Notice that the last phrase of v.7 says, “[…]she shall not go out as the men do.” Now this has to be understood in the context of a semi-nomadic life that Exodus is setting up for, since the overview of the law is centered around Hebrews (i.e. Israelite), that once a man, for whatever reason (poverty, debt, criminal) at the end of his service, he was free to go, unless circumstances caused him to change his mind. Also, the debt holder/owner could sell the debt to someone else if he saw that he would be unable to fully provide as was his duty in the culture. Women however, were to be immune to this practice, which seems to say something about the actual biblical view of women, namely that they weren’t simply property that could be bought and sold like cattle, the only way that they could be “resold” was either to her father or a similar kinsman redeemer, and no one else.

So upon what reason would a father “sell” his daughter?

  1. Human capital—rather literally, in that culture, the surest means of securing oneself was through being able to sell even oneself in order to gain capital. It was not just time or talent that was being sold, as today, but ones whole body. This gave security in a rather unstable society and time, especially if one were poor.
  2. Debt repayment—much like point 1, a person might have to sell themselves or a child, to pay a debt. We recoil away from such a concept because of a hamstrung view of the capacities of children, but in the ancient near east, in a context of human capital, everyone is worth something.
  3. Marriage—”Ew, it’s barbaric!” Yeah, yeah, whatever, it was simply the way it was. In ancient near eastern culture, if you wanted to get married you, or most likely your parents, would approach the family of the person you/they wanted to be married to, and you/they would negotiate a fair price. As Richards and O’Brien write in their insightful tome Misreading Scripture With Western Eyes: Removing Cultural Blinders to Better Understand the Bible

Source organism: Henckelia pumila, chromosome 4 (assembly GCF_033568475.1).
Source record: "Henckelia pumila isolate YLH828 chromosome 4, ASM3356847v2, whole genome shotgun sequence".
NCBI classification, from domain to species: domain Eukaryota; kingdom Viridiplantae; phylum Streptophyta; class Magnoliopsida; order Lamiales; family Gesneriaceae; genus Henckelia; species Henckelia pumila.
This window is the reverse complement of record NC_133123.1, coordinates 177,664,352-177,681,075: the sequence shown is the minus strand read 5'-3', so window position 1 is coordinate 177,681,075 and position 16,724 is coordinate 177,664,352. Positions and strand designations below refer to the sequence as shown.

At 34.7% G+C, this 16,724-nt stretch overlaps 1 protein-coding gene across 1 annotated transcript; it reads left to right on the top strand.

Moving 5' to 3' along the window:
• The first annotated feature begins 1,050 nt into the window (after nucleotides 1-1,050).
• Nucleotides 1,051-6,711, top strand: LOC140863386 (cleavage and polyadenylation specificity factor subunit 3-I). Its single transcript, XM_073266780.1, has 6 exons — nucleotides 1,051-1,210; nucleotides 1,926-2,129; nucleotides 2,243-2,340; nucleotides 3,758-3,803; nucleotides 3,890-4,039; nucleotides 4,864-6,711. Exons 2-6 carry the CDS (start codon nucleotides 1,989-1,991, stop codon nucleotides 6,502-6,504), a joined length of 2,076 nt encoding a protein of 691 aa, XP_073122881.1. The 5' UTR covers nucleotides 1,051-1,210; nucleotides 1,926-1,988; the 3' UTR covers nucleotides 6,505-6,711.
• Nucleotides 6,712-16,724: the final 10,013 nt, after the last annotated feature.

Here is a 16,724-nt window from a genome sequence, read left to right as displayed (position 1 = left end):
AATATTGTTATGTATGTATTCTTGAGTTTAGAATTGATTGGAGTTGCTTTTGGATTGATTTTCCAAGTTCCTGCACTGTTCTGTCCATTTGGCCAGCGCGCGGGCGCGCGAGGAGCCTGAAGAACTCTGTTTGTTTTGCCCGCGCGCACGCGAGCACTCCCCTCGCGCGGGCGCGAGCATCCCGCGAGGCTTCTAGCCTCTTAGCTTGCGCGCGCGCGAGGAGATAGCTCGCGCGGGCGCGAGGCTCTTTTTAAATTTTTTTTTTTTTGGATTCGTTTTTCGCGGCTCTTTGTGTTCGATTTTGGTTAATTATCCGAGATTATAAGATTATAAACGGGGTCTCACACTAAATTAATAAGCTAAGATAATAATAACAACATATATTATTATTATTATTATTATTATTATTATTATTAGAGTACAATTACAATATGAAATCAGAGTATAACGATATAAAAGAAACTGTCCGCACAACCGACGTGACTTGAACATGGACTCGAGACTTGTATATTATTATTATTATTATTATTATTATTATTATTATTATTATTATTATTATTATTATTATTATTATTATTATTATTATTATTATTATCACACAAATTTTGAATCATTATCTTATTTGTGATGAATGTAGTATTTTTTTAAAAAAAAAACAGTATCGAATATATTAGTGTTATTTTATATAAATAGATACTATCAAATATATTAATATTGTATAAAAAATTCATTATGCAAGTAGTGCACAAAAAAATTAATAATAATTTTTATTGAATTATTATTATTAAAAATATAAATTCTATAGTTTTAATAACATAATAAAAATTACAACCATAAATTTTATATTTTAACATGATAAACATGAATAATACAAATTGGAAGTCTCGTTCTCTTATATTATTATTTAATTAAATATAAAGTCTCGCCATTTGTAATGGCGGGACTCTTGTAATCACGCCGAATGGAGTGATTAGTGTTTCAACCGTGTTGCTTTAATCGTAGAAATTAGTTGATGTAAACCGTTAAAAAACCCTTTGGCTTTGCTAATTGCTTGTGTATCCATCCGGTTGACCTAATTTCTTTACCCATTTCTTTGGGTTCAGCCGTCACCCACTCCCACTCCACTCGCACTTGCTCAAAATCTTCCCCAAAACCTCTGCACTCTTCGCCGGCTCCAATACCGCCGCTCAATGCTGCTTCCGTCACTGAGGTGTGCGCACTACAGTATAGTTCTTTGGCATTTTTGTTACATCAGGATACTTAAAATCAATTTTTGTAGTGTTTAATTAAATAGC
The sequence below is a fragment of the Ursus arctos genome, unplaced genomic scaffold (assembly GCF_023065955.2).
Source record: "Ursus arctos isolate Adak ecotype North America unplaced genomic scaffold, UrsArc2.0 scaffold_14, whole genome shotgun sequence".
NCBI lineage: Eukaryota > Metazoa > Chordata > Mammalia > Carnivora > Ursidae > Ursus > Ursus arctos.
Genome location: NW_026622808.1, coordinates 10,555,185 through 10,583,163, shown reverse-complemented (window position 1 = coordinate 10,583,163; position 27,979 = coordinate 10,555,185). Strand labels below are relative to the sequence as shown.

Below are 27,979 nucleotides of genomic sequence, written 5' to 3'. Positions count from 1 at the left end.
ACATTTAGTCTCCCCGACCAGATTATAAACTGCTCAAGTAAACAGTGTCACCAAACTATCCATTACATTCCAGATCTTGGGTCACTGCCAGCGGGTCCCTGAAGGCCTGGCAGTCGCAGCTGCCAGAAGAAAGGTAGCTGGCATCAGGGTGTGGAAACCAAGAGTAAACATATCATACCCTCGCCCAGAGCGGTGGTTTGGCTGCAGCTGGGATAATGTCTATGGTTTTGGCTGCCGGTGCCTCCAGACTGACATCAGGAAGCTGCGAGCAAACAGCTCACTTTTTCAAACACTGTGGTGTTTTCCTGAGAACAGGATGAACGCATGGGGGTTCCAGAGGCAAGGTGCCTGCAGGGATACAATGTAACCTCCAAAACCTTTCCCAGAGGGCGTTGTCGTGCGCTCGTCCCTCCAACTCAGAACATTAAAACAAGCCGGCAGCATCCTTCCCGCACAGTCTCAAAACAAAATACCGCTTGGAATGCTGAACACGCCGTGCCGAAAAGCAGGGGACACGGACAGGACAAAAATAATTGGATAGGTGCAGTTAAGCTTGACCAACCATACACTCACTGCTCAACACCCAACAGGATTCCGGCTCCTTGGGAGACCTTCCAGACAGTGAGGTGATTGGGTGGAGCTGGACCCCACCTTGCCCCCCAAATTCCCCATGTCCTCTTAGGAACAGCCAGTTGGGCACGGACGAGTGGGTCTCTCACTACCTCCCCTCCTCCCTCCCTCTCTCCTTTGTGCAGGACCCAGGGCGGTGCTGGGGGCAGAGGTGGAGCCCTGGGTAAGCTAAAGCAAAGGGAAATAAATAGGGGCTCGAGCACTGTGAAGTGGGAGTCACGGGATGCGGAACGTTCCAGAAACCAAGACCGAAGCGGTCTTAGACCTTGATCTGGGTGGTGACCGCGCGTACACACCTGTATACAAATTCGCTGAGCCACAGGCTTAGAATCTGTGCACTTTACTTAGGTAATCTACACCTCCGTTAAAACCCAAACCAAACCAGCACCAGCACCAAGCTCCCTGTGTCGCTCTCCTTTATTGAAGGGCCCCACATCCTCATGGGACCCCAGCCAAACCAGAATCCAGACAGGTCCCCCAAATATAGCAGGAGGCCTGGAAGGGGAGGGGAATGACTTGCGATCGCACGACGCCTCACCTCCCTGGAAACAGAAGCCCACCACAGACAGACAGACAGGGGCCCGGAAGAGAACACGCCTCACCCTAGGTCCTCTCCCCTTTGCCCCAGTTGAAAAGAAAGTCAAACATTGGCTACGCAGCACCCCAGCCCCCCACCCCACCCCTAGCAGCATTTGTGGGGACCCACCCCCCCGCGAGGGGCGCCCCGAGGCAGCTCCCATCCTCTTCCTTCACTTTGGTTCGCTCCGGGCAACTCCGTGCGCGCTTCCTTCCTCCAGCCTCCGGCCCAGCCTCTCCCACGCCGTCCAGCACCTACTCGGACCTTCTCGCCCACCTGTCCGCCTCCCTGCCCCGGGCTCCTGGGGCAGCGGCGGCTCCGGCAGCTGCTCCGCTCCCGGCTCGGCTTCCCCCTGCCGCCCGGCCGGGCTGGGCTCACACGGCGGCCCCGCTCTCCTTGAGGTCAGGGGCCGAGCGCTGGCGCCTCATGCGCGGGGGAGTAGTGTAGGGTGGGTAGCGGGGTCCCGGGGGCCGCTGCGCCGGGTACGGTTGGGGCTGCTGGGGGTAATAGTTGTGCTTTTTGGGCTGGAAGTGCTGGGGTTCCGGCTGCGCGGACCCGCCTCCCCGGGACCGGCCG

Arranged marriages are much more common in collectivist cultures, because it goes without saying that, in this most important of decisions, the community should decide what’s best for the young people. Marriage is not simply between a man and a woman. One family marries another…This might sound restricting to you. It does to most Westerners. But many non-Westerners view this supervision as helping: How can you abandon a poor twenty-two-year-old to make such an incredibly important decision on his or her own? To do so would be calloused and uncaring. (p.98, LOGOS Bible Software Version) (Emphasis added)

The JPS Torah Commentary on Exodus adds here,

In the ancient world, a father, driven by poverty, might sell his daughter into a well-to-do family in order to ensure her future security. The sale presupposes marriage to the master or his son. (LOGOS Bible Software) (Emphasis added)

The fact that women could not just be bought and sold, but had to be protected is, for lack of a better term, progressive. This even extends to the care of the woman in that position, namely as a woman secured for marriage, which is what the following verses seem to imply, such as v8,

If she does not please her master, who has designated her for himself, then he shall let her be redeemed. He shall have no right to sell her to a foreign people, since he has broken faith with her. (Emphasis added)

Notice that v.8 seems to assume what the JPS commentators do, as does v.9,